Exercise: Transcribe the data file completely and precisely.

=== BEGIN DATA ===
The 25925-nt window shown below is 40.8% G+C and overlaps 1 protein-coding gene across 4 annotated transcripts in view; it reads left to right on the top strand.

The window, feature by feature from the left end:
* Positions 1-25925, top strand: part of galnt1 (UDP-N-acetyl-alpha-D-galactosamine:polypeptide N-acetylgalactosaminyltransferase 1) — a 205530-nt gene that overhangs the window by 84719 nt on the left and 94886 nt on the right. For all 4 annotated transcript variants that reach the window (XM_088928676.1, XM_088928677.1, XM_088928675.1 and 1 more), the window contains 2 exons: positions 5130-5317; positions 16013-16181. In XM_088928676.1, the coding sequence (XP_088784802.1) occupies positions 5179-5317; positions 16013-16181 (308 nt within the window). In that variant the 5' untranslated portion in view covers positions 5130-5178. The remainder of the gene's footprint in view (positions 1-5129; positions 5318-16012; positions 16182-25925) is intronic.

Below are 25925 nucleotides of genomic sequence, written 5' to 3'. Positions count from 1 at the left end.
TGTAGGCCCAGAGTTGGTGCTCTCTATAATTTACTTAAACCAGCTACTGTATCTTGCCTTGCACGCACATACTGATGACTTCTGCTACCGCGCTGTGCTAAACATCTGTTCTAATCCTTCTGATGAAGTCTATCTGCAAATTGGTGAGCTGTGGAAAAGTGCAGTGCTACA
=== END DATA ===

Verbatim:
The 25925-nt window shown below is 40.8% G+C and overlaps 1 protein-coding gene across 4 annotated transcripts in view; it reads left to right on the top strand.

The window, feature by feature from the left end:
* Positions 1-25925, top strand: part of galnt1 (UDP-N-acetyl-alpha-D-galactosamine:polypeptide N-acetylgalactosaminyltransferase 1) — a 205530-nt gene that overhangs the window by 84719 nt on the left and 94886 nt on the right. For all 4 annotated transcript variants that reach the window (XM_088928676.1, XM_088928677.1, XM_088928675.1 and 1 more), the window contains 2 exons: positions 5130-5317; positions 16013-16181. In XM_088928676.1, the coding sequence (XP_088784802.1) occupies positions 5179-5317; positions 16013-16181 (308 nt within the window). In that variant the 5' untranslated portion in view covers positions 5130-5178. The remainder of the gene's footprint in view (positions 1-5129; positions 5318-16012; positions 16182-25925) is intronic.

Below are 25925 nucleotides of genomic sequence, written 5' to 3'. Positions count from 1 at the left end.
TGTAGGCCCAGAGTTGGTGCTCTCTATAATTTACTTAAACCAGCTACTGTATCTTGCCTTGCACGCACATACTGATGACTTCTGCTACCGCGCTGTGCTAAACATCTGTTCTAATCCTTCTGATGAAGTCTATCTGCAAATTGGTGAGCTGTGGAAAAGTGCAGTGCTACA